The Berean Expositor
Volume 14 - Page 22 of 167
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Answers to Correspondents.
pp. 30, 31
No. 31.--H.B.(London) asks whether we can give any help in answering
the question, "Will their be recognition among the saints in the Kingdom of
In the first place we must admit that there is no one passage of Scripture that in so
many words definitely says that believers will recognize one another when they stand
together in the presence of the Lord. There are, however, passages which we believe
indirectly teach that we shall recognize each other. For example, take the record of
The Tranfiguration in Matt. 17: We are not told that any special revelation was given
to Peter at that time, indeed Mark's version (9: 6) says that Peter "wist not what to say",
yet Peter immediately recognized Moses and Elijah, even though he had never seen them
in the flesh.
Again, Luke 13: 29 assumes that Abraham, Isaac, and Jacob will be recognized by
Israel in that day. When David heard of his death of his little son, he appeared to
entertain the hope of a personal re-union, saying:--
"I shall go to him, but he shall not return to me" (II Sam. 12: 23).
When we read in Ezek. 48: of the apportionment of the land to the tribes of
Israel, it seems essential to understand that these tribes shall recognize their own identity
and that of their fellows. The memory also of past sins and failures, indicated in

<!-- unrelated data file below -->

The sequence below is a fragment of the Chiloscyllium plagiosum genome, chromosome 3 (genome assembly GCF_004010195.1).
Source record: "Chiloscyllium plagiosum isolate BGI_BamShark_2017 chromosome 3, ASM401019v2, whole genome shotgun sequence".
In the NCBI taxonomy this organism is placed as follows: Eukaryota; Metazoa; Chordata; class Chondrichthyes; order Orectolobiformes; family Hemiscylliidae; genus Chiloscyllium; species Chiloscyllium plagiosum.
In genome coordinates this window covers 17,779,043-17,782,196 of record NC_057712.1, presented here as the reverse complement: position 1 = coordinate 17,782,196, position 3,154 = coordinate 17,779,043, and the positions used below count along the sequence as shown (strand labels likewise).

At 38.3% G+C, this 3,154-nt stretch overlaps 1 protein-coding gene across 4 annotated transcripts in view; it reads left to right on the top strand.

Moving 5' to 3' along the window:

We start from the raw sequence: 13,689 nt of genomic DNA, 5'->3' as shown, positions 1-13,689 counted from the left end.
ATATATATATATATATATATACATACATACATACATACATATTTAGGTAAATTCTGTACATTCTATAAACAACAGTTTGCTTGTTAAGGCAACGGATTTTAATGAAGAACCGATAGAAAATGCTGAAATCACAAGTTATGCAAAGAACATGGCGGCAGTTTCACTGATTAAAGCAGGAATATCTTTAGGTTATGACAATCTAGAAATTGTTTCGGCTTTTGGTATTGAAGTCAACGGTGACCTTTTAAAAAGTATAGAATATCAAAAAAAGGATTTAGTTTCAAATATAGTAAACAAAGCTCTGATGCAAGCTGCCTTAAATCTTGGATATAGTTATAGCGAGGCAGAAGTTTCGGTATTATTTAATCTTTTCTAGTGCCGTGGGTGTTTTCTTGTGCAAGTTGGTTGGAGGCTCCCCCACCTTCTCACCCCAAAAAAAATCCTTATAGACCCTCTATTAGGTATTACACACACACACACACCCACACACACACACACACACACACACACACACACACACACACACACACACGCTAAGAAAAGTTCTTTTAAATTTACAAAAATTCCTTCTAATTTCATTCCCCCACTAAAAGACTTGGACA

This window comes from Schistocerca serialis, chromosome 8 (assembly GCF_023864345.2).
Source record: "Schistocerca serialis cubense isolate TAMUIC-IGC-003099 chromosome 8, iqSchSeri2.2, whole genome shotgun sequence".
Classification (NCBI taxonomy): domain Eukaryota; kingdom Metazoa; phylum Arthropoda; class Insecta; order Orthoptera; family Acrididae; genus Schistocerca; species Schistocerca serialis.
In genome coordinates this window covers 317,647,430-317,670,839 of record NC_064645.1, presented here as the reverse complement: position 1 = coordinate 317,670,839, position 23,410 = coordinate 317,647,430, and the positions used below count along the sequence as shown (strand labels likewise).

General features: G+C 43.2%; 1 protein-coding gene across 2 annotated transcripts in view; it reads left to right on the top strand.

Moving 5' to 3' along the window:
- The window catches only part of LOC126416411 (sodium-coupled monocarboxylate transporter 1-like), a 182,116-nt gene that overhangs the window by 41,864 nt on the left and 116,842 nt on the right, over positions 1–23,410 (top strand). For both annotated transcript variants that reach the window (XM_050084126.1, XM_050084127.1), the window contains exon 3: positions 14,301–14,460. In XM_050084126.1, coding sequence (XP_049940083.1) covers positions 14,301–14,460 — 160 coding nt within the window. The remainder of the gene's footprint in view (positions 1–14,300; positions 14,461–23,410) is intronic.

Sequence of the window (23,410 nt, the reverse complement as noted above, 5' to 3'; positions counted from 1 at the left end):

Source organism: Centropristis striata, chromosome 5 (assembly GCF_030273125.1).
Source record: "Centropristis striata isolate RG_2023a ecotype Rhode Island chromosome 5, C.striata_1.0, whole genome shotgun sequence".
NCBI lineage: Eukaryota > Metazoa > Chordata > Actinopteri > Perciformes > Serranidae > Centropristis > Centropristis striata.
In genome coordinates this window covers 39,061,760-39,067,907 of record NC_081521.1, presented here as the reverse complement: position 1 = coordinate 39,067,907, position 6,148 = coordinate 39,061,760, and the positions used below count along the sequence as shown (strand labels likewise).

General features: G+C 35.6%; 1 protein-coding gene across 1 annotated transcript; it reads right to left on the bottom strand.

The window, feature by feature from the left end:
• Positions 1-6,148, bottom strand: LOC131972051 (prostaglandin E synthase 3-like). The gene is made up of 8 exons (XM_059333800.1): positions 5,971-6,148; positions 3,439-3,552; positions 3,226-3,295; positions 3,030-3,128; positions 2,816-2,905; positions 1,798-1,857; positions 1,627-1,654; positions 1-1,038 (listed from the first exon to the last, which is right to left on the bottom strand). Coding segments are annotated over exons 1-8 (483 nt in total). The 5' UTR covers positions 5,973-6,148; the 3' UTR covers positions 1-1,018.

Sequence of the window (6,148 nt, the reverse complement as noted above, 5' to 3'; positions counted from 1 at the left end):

Ezek. 16: 61-63 and 44: 9-14, demands a conscious recognition of identity, and this
appears to be impossible without the recognition at the same time of one another. Could
the apostle speak of the day when those who have fallen asleep in Christ shall be raised
again and united with those living at the time of the Lord's return as a ground of
"comfort" to those mourning the loss of their loved ones, if in the resurrection all were
to be total strangers to each other? Can we not draw comfort from the words of
I Cor. 13: 12:--
"Then shall I know even as also I am known."
Can it be that we shall have such full knowledge as is here indicated, and yet lack the
one feature which means so much to us. When the apostle said that he desired to present
every man perfect in Christ Jesus (Col. 1: 28), and spoke of some who should be his
crown of rejoicing in the presence of the Lord (I Thess. 2: 19); and when he said that he
prayed that Onesiphorus should find mercy in that day (II Tim. 1: 16), do not all such
statements and desires seem to demand personal recognition? The fact also that God is
our Father, and we His children, and therefore members of one family, seems to
necessitate that all who shall share in the bliss of that new life shall consciously enjoy it
in fullest fellowship with their brethren. This would be an impossibility without memory
and recognition.